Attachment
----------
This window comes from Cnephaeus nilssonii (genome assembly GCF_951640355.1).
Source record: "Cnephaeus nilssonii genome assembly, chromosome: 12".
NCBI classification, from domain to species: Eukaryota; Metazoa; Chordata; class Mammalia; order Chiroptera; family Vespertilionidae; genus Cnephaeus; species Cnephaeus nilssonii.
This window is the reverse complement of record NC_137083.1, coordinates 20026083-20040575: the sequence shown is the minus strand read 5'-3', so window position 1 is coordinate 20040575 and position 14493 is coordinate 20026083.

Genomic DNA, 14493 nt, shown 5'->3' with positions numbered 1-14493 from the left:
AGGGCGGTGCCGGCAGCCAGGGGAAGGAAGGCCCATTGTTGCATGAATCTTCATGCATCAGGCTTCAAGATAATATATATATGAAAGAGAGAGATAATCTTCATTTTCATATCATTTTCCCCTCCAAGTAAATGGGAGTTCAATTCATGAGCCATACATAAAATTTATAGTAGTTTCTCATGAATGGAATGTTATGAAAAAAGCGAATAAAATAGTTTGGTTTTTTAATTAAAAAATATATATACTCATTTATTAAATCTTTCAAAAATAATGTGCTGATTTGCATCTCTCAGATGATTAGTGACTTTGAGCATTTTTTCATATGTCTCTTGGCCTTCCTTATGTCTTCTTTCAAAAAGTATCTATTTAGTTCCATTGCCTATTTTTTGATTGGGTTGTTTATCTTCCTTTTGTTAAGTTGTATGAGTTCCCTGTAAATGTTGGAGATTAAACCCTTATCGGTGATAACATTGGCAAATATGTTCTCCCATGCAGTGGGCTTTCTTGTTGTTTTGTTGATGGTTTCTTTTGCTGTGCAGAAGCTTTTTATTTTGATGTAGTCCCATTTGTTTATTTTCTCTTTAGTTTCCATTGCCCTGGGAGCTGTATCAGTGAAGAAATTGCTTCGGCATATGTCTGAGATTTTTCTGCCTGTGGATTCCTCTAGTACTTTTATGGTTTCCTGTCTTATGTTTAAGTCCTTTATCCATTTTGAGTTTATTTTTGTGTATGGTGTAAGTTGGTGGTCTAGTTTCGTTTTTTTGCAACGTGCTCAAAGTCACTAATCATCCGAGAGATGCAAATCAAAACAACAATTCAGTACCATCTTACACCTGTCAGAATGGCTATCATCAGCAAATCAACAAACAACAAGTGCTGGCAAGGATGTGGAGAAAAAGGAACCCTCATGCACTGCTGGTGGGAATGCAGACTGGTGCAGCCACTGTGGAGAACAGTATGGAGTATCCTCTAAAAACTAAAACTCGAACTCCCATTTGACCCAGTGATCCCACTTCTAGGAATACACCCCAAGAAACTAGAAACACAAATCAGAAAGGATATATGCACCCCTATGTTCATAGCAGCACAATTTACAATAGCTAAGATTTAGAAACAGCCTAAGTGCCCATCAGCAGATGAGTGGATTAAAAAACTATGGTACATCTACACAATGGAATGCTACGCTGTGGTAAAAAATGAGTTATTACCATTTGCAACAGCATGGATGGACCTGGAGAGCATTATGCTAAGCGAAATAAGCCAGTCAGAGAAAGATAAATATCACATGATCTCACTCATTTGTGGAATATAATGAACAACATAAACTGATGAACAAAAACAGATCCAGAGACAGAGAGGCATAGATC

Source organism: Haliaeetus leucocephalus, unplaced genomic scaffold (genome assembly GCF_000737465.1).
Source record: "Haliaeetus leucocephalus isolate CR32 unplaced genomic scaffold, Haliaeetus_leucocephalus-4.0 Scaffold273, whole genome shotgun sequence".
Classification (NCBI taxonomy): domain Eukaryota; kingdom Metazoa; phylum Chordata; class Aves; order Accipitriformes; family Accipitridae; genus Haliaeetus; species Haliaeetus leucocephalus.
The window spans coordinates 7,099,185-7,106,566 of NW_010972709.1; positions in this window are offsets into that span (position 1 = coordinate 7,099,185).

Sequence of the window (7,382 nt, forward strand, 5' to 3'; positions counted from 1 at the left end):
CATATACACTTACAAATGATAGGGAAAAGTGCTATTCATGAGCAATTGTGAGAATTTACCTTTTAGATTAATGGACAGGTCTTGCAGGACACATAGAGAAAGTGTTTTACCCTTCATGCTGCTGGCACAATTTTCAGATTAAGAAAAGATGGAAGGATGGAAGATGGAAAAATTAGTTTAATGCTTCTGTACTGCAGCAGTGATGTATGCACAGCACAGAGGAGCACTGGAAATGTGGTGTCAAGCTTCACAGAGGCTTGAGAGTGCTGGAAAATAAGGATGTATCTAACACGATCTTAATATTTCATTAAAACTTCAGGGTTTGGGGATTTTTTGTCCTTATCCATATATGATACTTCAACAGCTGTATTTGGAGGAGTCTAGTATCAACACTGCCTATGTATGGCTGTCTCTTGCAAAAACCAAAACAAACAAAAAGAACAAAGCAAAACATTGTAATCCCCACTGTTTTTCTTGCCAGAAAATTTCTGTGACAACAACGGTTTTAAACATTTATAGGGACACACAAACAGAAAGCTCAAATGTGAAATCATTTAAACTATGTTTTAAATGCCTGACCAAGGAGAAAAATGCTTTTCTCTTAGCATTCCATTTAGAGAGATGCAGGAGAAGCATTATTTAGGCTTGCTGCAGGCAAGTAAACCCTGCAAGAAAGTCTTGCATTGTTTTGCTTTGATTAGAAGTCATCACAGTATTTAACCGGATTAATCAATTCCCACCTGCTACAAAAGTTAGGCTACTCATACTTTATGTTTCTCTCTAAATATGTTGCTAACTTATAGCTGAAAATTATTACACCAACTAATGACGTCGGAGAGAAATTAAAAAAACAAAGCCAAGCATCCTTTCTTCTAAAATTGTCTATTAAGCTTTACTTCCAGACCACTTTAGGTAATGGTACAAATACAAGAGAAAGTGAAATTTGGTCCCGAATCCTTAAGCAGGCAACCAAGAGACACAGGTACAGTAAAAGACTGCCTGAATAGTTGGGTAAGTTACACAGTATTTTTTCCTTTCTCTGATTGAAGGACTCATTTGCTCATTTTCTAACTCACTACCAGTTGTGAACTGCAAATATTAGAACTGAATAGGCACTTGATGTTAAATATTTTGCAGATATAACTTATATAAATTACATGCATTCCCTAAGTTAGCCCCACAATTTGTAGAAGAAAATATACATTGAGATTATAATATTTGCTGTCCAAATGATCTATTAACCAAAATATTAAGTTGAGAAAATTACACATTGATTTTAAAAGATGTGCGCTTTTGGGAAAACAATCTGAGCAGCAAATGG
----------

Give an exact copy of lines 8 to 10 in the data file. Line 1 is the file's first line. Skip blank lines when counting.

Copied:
Source record: "Haliaeetus leucocephalus isolate CR32 unplaced genomic scaffold, Haliaeetus_leucocephalus-4.0 Scaffold273, whole genome shotgun sequence".
Classification (NCBI taxonomy): domain Eukaryota; kingdom Metazoa; phylum Chordata; class Aves; order Accipitriformes; family Accipitridae; genus Haliaeetus; species Haliaeetus leucocephalus.
The window spans coordinates 7,099,185-7,106,566 of NW_010972709.1; positions in this window are offsets into that span (position 1 = coordinate 7,099,185).